Occidental College has reached a monetary settlement with at least 10 current and former students who were part of a federal complaint that accused officials at the Eagle Rock campus of repeatedly mishandling allegations of sexual assault, according to three sources familiar with the agreement.
During talks last week, senior officials at the liberal arts college agreed to pay the women an undisclosed sum on the condition that they not speak publicly about the college's handling of their cases, the sources said.
The women — all represented by Gloria Allred's law firm — were among 37 who claimed that Occidental deliberately discouraged alleged victims from reporting sexual assaults, misled students about their rights during campus investigations and retaliated against whistle-blowers who criticized the college's handling of the cases.
The complaint, first filed in April, has since been revised to include allegations from 13 additional people, including some faculty members, bringing the total number of complainants to 50. Federal investigators are expected to visit the college in coming weeks, the sources said.
The federal Title IX complaint contains allegations from students and alumni who said: "Occidental College has fostered a hostile learning environment through decisions designed to bury the true numbers of sexual assaults on campus." When alleged victims went to administrators for help, the complaint said, they reported being "betrayed by campus administrators, and re-victimized."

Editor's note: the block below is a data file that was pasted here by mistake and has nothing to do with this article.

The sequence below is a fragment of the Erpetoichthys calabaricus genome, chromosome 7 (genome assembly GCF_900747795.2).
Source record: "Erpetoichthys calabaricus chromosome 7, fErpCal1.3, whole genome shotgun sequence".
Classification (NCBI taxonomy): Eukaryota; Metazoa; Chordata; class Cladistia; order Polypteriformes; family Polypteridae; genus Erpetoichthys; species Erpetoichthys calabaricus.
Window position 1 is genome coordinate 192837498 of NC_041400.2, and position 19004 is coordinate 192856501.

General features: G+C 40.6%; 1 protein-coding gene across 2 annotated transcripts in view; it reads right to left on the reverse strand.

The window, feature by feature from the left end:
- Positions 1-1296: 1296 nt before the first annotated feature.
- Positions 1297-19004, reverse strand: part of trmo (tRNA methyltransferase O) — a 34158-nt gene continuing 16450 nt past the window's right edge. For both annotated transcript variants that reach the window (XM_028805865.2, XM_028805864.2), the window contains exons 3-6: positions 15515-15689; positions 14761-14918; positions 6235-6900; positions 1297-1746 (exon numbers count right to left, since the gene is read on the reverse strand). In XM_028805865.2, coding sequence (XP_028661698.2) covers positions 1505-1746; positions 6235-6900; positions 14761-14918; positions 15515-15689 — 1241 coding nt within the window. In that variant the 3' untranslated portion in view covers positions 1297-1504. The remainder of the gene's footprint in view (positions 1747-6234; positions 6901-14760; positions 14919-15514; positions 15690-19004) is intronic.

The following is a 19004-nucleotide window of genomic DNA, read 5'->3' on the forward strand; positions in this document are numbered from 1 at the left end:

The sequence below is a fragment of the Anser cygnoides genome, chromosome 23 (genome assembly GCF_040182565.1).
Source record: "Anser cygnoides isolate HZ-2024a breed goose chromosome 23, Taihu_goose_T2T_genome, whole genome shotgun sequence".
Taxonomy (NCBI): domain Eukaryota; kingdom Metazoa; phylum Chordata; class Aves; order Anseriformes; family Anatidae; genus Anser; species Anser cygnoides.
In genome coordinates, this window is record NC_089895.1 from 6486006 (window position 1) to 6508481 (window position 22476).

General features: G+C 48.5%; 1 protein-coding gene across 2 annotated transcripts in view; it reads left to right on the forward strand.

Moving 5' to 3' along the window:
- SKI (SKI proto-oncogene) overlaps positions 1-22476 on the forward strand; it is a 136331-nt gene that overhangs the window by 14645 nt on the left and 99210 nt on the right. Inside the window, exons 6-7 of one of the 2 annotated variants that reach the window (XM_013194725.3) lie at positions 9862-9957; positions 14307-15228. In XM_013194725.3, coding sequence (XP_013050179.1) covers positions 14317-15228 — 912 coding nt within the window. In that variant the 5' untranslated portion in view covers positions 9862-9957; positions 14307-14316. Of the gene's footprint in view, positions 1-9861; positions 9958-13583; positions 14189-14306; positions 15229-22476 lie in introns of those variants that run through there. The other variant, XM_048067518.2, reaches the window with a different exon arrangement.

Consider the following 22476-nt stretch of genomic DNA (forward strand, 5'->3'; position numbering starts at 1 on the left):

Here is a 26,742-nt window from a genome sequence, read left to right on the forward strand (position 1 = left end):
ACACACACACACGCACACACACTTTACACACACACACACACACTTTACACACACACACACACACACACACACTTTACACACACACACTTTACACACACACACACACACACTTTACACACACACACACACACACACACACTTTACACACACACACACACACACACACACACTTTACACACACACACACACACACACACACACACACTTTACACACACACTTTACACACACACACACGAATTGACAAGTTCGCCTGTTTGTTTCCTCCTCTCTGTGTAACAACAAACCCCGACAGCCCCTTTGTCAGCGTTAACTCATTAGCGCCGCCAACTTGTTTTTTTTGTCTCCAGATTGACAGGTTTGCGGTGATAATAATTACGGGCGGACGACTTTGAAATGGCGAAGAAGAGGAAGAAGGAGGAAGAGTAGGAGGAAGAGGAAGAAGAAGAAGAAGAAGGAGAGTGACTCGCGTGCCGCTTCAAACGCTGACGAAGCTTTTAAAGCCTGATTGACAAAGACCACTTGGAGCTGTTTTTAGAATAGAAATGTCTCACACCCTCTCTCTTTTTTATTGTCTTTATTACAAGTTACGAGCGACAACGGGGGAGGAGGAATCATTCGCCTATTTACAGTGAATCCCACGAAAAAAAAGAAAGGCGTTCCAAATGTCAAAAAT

In a prepared statement, Occidental spokesman Jim Tranquada said Wednesday, "We cannot comment except to say that this matter has been resolved. It is a confidential matter and we intend to honor the confidentiality and privacy of those involved.
"The college continues to move ahead with its efforts to address this important issue and make Occidental a national leader in dealing with sexual misconduct."
Over the summer the college adopted a new interim sexual misconduct policy and recently hired an advocate for abuse survivors, Tranquada said. The college has also created a 24-hour telephone hotline and expanded preventive education programs for all students.
Allred declined to comment via email, saying, "It is a confidential matter, and we intend to honor the confidentiality and privacy of those that are involved."